Cell lines and clinical isolates derived from Ph1-positive chronic myelogenous leukemia patients express c-abl proteins with a common structural alteration.

Proceedings of the National Academy of Sciences of the United States of America

PubMedID: 3856862

Konopka JB, Watanabe SM, Singer JW, Collins SJ, Witte ON. Cell lines and clinical isolates derived from Ph1-positive chronic myelogenous leukemia patients express c-abl proteins with a common structural alteration. Proc Natl Acad Sci USA. 1985;82(6):1810-4.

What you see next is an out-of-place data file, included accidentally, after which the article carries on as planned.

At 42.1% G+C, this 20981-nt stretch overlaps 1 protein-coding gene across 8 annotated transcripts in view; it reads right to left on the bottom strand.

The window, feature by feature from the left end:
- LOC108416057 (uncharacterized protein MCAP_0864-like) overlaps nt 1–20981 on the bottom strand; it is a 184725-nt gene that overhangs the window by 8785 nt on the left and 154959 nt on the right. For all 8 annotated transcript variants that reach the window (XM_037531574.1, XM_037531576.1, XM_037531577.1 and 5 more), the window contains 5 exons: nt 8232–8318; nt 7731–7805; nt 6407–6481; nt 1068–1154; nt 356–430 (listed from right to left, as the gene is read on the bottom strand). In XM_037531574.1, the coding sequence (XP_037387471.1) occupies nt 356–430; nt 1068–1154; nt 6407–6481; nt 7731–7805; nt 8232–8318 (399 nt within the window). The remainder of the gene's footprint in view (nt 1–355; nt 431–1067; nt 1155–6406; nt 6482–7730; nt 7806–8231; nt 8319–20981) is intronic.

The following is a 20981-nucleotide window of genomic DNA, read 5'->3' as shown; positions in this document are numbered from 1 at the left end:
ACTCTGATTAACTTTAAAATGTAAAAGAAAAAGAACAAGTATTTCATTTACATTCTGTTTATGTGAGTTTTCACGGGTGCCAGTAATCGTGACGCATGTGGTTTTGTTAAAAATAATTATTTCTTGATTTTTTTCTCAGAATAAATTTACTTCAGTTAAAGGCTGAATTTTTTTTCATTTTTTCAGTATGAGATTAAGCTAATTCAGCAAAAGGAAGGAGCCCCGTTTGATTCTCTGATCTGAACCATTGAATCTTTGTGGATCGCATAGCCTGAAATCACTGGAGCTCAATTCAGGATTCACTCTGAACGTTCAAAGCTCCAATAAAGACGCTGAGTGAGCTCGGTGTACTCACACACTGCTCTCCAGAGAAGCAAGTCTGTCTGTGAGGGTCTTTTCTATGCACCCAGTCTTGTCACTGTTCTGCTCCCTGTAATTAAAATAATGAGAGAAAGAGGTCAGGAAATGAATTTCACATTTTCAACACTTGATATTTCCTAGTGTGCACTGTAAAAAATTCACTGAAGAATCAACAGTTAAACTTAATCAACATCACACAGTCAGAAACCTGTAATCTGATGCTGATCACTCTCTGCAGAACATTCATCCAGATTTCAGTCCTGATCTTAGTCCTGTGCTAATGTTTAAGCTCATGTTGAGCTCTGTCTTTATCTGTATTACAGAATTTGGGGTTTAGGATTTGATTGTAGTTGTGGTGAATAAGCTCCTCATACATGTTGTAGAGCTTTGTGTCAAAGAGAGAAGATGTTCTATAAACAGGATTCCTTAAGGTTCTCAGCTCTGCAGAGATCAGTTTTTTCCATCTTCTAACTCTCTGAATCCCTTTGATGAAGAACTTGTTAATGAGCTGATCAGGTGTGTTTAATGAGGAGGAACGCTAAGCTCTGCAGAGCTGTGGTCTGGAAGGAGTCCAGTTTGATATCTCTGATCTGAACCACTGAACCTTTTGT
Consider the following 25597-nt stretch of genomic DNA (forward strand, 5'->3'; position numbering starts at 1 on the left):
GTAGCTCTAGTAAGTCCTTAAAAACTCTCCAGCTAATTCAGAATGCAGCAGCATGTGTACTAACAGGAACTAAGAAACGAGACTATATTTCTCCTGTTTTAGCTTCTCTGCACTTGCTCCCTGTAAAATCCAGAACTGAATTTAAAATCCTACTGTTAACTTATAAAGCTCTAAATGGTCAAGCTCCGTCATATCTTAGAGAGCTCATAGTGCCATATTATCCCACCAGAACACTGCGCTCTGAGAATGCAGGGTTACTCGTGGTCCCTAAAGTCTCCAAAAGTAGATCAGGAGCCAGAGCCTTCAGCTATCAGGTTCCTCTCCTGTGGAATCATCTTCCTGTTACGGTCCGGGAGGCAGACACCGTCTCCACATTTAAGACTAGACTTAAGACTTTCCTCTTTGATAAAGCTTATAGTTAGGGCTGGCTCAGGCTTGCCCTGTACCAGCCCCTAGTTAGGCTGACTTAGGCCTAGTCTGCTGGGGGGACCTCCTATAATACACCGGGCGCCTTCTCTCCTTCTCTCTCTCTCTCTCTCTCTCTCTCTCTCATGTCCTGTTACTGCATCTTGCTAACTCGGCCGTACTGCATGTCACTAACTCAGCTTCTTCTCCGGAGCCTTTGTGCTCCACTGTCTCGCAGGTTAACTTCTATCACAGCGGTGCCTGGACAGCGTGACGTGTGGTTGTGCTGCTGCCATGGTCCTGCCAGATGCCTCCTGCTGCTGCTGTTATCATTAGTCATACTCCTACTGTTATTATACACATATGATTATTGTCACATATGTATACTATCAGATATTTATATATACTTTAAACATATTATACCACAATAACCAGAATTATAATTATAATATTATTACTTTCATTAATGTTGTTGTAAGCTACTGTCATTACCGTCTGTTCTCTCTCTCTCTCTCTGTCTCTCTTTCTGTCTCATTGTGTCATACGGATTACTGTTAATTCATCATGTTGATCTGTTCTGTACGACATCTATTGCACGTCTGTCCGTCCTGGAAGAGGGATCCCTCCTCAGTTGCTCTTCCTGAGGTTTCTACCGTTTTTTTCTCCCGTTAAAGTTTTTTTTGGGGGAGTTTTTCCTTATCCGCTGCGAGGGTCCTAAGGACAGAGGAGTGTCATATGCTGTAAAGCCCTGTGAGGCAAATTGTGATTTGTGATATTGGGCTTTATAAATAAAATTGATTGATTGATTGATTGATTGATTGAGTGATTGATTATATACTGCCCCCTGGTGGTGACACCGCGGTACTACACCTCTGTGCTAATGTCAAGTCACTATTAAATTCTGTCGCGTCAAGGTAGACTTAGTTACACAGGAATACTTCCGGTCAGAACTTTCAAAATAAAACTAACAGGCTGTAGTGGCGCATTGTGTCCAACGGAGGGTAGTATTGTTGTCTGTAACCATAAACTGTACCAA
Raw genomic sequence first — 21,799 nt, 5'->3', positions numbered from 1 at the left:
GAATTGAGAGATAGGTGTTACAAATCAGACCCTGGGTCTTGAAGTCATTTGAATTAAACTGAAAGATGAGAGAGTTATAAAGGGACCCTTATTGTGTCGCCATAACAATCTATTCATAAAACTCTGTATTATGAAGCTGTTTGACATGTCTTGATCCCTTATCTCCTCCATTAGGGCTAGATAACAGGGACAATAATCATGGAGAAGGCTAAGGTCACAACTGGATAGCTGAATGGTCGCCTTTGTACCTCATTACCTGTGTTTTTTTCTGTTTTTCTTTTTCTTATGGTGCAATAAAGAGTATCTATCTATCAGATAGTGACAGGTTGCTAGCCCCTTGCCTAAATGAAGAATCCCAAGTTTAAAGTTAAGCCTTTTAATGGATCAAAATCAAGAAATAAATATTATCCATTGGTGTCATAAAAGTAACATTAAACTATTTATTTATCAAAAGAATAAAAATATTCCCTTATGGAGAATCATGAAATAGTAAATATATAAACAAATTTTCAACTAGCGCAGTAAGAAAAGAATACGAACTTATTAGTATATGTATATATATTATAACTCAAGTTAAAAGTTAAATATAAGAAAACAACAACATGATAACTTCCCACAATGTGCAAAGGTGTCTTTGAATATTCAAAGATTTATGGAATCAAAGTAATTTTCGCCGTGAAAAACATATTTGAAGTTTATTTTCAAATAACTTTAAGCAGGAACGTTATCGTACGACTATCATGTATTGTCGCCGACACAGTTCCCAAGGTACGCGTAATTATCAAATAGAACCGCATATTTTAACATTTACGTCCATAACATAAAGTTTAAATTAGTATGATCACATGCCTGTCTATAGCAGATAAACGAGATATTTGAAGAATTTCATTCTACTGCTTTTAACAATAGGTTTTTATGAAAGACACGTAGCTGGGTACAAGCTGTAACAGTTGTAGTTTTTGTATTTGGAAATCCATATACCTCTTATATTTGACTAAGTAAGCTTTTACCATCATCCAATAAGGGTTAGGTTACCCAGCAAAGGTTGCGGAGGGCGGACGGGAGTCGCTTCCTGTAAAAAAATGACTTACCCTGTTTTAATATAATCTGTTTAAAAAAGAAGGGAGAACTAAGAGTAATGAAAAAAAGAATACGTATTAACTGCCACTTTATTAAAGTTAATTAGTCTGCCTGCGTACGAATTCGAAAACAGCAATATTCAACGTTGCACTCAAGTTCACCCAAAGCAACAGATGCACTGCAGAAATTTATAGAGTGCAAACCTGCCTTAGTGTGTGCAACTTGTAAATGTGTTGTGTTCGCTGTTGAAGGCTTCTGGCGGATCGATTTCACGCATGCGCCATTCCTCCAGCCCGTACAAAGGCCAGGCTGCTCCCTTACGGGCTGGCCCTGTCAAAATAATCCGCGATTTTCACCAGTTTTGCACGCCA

The Philadelphia chromosome (Ph1), observed in greater than 90% of chronic myelogenous leukemia (CML) patients, results from a specific chromosomal translocation involving the c-abl gene. The translocation breakpoint occurs near c-abl and correlates with the production of an altered c-abl mRNA. In the CML-derived cell line K562, Ph1 is accompanied by a structurally altered c-abl protein (P210c-abl) with in vitro tyrosine kinase activity not detected with the normal c-abl protein (P145c-abl). We have examined c-abl proteins in other Ph1-positive CML cell lines and found that they all express P210c-abl. P210c-abl was also detected in bone marrow cells from CML patients with Ph1 in the accelerated and blast crisis phases of the disease. Comparison of the [35S]methionine-labeled tryptic peptides generated from the normal P145c-abl and P210c-abl showed that they have closely related structures, but additional polypeptide sequences are present in P210c-abl. Based on these results we propose that translocation of c-abl in Ph1-positive CML results in the creation of a chimeric gene leading to the production of a structurally altered c-abl protein with activated tyrosine kinase activity. The altered P210 c-abl protein is strongly implicated in the pathogenesis of CML.